Discovery paves way for new high-powered organic batteries

Scientists may soon be able to develop new organic batteries - lightweight energy storage devices - that work without the need for toxic heavy metals.

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Scientists may soon be able to develop new organic batteries - lightweight energy storage devices -  that work without the need for toxic heavy metals, courtesy the discovery of a novel way to pass electrons back and forth between two molecules.

University of Texas at Austin chemists Christopher Bielawski and Jonathan Sessler led the research, which is also a necessary step toward creating artificial photosynthesis, where fuel could be generated directly from the sun, much as plants do.

In their research, the chemists created two molecules that could meet and exchange electrons but not unite to form a new compound.

"These molecules were effectively spring-loaded to push apart after interacting with each other. After electron transfer occurs, two positively charged molecules are formed which are repelled by each other, much like magnets held in a certain way will repel each other. We also installed a chemical switch that allowed the electron transfer process to proceed in the opposite direction," said Bielawski, professor of chemistry.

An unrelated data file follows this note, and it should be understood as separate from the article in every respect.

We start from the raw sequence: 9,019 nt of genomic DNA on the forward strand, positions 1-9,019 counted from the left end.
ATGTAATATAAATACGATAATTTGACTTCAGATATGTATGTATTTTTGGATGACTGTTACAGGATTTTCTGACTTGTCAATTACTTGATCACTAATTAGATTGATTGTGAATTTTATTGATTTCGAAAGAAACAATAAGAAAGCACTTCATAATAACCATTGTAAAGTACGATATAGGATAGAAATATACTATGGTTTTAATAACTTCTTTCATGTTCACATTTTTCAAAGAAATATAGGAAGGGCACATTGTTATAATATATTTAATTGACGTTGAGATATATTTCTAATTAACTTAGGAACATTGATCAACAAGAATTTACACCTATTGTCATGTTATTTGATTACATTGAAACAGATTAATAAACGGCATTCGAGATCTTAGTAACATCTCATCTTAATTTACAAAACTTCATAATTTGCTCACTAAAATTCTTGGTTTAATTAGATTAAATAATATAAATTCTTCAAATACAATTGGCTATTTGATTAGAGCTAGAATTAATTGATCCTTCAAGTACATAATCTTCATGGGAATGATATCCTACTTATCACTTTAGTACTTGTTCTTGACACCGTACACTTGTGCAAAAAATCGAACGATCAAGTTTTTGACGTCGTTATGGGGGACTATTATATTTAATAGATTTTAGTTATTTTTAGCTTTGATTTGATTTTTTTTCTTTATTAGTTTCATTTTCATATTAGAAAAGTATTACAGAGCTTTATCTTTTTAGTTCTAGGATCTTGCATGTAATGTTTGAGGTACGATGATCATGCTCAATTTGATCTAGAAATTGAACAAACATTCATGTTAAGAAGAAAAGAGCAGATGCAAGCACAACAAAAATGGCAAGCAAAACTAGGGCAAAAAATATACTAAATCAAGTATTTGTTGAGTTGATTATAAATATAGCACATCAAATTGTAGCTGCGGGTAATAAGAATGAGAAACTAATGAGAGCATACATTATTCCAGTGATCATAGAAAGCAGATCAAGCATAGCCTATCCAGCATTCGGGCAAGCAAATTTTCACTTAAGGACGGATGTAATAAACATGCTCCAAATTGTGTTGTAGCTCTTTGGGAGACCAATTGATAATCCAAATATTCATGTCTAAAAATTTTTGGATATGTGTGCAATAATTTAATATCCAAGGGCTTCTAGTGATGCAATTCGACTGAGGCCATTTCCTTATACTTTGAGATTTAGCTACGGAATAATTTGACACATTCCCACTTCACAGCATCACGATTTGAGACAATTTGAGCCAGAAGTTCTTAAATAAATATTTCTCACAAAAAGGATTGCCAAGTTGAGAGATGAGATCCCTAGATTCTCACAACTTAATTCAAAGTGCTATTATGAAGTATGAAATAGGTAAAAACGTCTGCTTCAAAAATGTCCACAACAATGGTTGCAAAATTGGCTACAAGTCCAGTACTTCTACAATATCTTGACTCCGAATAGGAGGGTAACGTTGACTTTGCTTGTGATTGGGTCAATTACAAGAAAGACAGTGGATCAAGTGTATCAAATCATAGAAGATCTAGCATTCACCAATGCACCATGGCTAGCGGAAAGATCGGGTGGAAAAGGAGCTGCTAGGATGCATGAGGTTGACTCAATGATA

"This is the first time that the forward and backward switching of electron flow has been accomplished via a switching process at the molecular scale,” added Sessler.

Bielawski says this system gives important clues for making an efficient organic battery. He says understanding the electron transfer processes in these molecules provides a way to design organic materials for storing electrical energy that could then be retrieved for later use.

"I would love it if my iPhone was thinner and lighter, and the battery lasted a month or even a week instead of a day," says Bielawski. "With an organic battery, it may be possible. We are now starting to get a handle on the fundamental chemistry needed to make this dream a commercial reality."

The next step, he says, is to demonstrate these processes can occur in a condensed phase, like in a film, rather than in solution.

The molecular switch could also be a step toward developing a technology that mimics plants' ability to harvest light and convert it to energy. With such a technology, fuel could be produced directly from the sun, rather than through a plant mediator, such as corn.

"I am excited about the prospect of coupling this kind of electron transfer molecular switch with light harvesting to go after what might be an improved artificial photosynthetic device," said Sessler.

"Realizing this dream would represent a big step forward for science,” he concludes.

The research is published in journal Science. (ANI)


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